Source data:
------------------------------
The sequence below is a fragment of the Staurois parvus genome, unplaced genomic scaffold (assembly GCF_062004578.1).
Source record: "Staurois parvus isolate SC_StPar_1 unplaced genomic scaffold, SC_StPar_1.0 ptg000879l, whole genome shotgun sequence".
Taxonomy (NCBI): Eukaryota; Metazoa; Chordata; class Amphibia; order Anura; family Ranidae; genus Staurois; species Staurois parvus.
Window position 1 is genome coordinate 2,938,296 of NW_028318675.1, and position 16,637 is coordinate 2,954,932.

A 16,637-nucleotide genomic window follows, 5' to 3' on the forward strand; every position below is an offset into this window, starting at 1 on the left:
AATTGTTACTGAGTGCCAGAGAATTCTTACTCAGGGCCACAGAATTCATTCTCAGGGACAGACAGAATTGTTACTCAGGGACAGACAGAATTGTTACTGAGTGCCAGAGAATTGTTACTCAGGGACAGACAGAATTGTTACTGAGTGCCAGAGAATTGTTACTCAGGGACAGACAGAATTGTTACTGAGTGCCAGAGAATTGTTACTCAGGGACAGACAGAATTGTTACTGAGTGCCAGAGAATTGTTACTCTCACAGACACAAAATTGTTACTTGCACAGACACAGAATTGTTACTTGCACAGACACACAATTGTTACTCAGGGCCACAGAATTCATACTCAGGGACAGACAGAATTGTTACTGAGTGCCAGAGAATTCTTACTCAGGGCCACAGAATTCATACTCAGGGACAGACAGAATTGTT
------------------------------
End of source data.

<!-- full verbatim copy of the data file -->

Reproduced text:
The sequence below is a fragment of the Staurois parvus genome, unplaced genomic scaffold (assembly GCF_062004578.1).
Source record: "Staurois parvus isolate SC_StPar_1 unplaced genomic scaffold, SC_StPar_1.0 ptg000879l, whole genome shotgun sequence".
Taxonomy (NCBI): Eukaryota; Metazoa; Chordata; class Amphibia; order Anura; family Ranidae; genus Staurois; species Staurois parvus.
Window position 1 is genome coordinate 2,938,296 of NW_028318675.1, and position 16,637 is coordinate 2,954,932.

A 16,637-nucleotide genomic window follows, 5' to 3' on the forward strand; every position below is an offset into this window, starting at 1 on the left:
AATTGTTACTGAGTGCCAGAGAATTCTTACTCAGGGCCACAGAATTCATTCTCAGGGACAGACAGAATTGTTACTCAGGGACAGACAGAATTGTTACTGAGTGCCAGAGAATTGTTACTCAGGGACAGACAGAATTGTTACTGAGTGCCAGAGAATTGTTACTCAGGGACAGACAGAATTGTTACTGAGTGCCAGAGAATTGTTACTCAGGGACAGACAGAATTGTTACTGAGTGCCAGAGAATTGTTACTCTCACAGACACAAAATTGTTACTTGCACAGACACAGAATTGTTACTTGCACAGACACACAATTGTTACTCAGGGCCACAGAATTCATACTCAGGGACAGACAGAATTGTTACTGAGTGCCAGAGAATTCTTACTCAGGGCCACAGAATTCATACTCAGGGACAGACAGAATTGTT